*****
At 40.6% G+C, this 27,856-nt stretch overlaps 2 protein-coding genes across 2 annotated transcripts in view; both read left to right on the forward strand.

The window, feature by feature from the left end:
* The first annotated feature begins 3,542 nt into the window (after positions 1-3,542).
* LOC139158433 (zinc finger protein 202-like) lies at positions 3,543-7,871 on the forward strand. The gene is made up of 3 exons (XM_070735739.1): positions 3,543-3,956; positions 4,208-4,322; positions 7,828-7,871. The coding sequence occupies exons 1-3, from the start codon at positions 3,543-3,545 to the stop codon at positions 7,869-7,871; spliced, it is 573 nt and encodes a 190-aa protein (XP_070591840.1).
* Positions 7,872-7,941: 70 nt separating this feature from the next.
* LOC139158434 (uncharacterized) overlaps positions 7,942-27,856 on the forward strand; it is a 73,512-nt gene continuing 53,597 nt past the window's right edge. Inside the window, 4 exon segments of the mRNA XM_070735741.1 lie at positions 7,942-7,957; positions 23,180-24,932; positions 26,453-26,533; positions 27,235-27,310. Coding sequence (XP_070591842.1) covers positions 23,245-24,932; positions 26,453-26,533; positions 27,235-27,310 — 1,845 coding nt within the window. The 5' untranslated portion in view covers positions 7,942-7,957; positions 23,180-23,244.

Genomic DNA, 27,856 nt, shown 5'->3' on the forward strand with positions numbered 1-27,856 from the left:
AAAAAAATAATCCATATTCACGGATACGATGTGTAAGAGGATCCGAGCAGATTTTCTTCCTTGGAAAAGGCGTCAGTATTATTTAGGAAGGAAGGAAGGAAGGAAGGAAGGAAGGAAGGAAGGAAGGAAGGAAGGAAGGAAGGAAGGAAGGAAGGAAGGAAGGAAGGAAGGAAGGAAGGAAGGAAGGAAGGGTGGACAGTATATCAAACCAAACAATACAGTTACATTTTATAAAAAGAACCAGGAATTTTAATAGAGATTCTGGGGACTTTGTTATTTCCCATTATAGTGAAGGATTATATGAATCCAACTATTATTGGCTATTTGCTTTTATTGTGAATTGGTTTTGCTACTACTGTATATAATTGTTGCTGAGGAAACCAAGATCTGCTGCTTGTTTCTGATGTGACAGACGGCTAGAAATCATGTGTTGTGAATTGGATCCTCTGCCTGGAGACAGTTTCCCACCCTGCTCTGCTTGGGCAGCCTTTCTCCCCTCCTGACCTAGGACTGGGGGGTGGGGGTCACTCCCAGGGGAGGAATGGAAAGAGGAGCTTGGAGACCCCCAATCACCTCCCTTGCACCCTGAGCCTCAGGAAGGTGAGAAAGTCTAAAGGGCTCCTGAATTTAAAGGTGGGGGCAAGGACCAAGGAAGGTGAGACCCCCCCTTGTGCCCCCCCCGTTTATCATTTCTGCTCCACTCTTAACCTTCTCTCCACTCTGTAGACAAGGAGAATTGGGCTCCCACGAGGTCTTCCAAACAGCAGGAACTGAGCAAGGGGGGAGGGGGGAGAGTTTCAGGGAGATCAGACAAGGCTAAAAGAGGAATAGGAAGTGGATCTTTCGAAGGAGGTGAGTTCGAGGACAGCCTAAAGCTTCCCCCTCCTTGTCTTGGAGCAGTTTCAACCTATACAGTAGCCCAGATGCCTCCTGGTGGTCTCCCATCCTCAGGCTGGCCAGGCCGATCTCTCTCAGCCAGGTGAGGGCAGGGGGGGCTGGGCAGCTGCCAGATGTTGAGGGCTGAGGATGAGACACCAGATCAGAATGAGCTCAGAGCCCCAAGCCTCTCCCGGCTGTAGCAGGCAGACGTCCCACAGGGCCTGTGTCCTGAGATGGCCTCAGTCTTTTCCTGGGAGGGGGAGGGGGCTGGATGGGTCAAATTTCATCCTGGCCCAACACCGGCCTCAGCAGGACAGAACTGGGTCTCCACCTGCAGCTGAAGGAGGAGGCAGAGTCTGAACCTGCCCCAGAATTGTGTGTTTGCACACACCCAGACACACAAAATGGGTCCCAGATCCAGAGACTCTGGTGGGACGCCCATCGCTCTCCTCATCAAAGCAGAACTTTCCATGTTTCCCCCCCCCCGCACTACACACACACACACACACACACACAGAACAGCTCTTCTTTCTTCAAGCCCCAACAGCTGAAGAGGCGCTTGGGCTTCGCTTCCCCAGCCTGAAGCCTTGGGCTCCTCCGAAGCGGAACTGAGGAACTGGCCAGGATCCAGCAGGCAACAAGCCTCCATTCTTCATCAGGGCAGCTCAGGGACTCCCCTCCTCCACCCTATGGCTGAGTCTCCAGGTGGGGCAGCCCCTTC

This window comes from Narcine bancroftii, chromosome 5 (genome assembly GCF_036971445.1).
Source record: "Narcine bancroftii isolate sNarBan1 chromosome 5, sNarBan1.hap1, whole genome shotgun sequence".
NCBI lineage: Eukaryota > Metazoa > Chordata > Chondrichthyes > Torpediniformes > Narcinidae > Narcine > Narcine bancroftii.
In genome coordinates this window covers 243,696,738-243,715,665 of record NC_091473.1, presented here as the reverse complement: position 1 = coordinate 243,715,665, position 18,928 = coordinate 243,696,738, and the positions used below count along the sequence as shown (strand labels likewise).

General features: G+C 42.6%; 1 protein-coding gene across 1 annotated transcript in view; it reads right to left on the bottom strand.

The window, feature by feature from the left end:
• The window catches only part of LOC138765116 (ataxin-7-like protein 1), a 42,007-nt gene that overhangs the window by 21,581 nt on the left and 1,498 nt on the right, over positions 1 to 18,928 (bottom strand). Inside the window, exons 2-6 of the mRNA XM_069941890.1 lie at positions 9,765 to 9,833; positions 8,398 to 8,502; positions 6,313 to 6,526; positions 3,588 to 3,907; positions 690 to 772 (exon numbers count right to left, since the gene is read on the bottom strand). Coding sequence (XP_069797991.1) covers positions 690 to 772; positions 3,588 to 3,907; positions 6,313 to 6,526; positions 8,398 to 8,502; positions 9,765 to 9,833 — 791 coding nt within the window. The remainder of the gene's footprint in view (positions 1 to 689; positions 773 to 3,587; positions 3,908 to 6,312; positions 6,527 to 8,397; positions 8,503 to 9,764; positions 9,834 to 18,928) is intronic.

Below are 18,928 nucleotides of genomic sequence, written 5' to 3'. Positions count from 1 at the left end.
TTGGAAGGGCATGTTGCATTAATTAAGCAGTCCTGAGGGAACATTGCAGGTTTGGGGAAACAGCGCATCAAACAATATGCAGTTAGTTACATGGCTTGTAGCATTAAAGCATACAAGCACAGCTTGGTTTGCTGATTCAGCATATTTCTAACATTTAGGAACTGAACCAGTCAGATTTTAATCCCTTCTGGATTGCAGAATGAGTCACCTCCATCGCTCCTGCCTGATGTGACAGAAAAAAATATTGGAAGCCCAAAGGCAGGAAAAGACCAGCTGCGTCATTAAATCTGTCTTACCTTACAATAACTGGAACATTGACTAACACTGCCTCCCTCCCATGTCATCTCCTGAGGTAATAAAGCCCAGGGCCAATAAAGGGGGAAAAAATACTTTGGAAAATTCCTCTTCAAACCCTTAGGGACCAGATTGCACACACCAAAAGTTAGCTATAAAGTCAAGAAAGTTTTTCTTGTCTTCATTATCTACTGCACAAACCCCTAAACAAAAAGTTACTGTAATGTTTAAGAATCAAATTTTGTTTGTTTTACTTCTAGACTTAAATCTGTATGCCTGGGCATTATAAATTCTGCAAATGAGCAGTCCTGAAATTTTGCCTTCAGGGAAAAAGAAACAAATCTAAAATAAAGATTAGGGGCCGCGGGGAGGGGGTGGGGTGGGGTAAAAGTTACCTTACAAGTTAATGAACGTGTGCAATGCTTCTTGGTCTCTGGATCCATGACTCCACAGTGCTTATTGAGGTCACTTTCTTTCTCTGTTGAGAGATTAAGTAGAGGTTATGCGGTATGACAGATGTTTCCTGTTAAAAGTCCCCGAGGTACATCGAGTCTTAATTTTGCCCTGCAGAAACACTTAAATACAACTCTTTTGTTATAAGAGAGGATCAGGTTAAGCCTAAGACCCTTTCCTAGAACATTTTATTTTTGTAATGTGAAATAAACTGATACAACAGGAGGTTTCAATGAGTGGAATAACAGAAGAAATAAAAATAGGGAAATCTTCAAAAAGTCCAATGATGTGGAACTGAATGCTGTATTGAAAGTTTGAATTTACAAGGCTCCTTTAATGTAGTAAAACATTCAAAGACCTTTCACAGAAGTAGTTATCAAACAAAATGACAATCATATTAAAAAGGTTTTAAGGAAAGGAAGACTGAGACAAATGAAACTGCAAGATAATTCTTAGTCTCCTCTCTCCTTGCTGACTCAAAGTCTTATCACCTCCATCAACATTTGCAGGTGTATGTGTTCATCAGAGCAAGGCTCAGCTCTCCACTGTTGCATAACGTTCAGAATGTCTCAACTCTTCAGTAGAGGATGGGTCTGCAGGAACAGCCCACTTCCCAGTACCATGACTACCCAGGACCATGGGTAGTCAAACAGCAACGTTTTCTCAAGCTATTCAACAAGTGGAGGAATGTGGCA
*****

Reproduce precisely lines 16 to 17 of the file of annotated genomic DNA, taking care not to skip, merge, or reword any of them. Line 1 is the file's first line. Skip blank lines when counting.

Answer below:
Below are 18,928 nucleotides of genomic sequence, written 5' to 3'. Positions count from 1 at the left end.
TTGGAAGGGCATGTTGCATTAATTAAGCAGTCCTGAGGGAACATTGCAGGTTTGGGGAAACAGCGCATCAAACAATATGCAGTTAGTTACATGGCTTGTAGCATTAAAGCATACAAGCACAGCTTGGTTTGCTGATTCAGCATATTTCTAACATTTAGGAACTGAACCAGTCAGATTTTAATCCCTTCTGGATTGCAGAATGAGTCACCTCCATCGCTCCTGCCTGATGTGACAGAAAAAAATATTGGAAGCCCAAAGGCAGGAAAAGACCAGCTGCGTCATTAAATCTGTCTTACCTTACAATAACTGGAACATTGACTAACACTGCCTCCCTCCCATGTCATCTCCTGAGGTAATAAAGCCCAGGGCCAATAAAGGGGGAAAAAATACTTTGGAAAATTCCTCTTCAAACCCTTAGGGACCAGATTGCACACACCAAAAGTTAGCTATAAAGTCAAGAAAGTTTTTCTTGTCTTCATTATCTACTGCACAAACCCCTAAACAAAAAGTTACTGTAATGTTTAAGAATCAAATTTTGTTTGTTTTACTTCTAGACTTAAATCTGTATGCCTGGGCATTATAAATTCTGCAAATGAGCAGTCCTGAAATTTTGCCTTCAGGGAAAAAGAAACAAATCTAAAATAAAGATTAGGGGCCGCGGGGAGGGGGTGGGGTGGGGTAAAAGTTACCTTACAAGTTAATGAACGTGTGCAATGCTTCTTGGTCTCTGGATCCATGACTCCACAGTGCTTATTGAGGTCACTTTCTTTCTCTGTTGAGAGATTAAGTAGAGGTTATGCGGTATGACAGATGTTTCCTGTTAAAAGTCCCCGAGGTACATCGAGTCTTAATTTTGCCCTGCAGAAACACTTAAATACAACTCTTTTGTTATAAGAGAGGATCAGGTTAAGCCTAAGACCCTTTCCTAGAACATTTTATTTTTGTAATGTGAAATAAACTGATACAACAGGAGGTTTCAATGAGTGGAATAACAGAAGAAATAAAAATAGGGAAATCTTCAAAAAGTCCAATGATGTGGAACTGAATGCTGTATTGAAAGTTTGAATTTACAAGGCTCCTTTAATGTAGTAAAACATTCAAAGACCTTTCACAGAAGTAGTTATCAAACAAAATGACAATCATATTAAAAAGGTTTTAAGGAAAGGAAGACTGAGACAAATGAAACTGCAAGATAATTCTTAGTCTCCTCTCTCCTTGCTGACTCAAAGTCTTATCACCTCCATCAACATTTGCAGGTGTATGTGTTCATCAGAGCAAGGCTCAGCTCTCCACTGTTGCATAACGTTCAGAATGTCTCAACTCTTCAGTAGAGGATGGGTCTGCAGGAACAGCCCACTTCCCAGTACCATGACTACCCAGGACCATGGGTAGTCAAACAGCAACGTTTTCTCAAGCTATTCAACAAGTGGAGGAATGTGGCA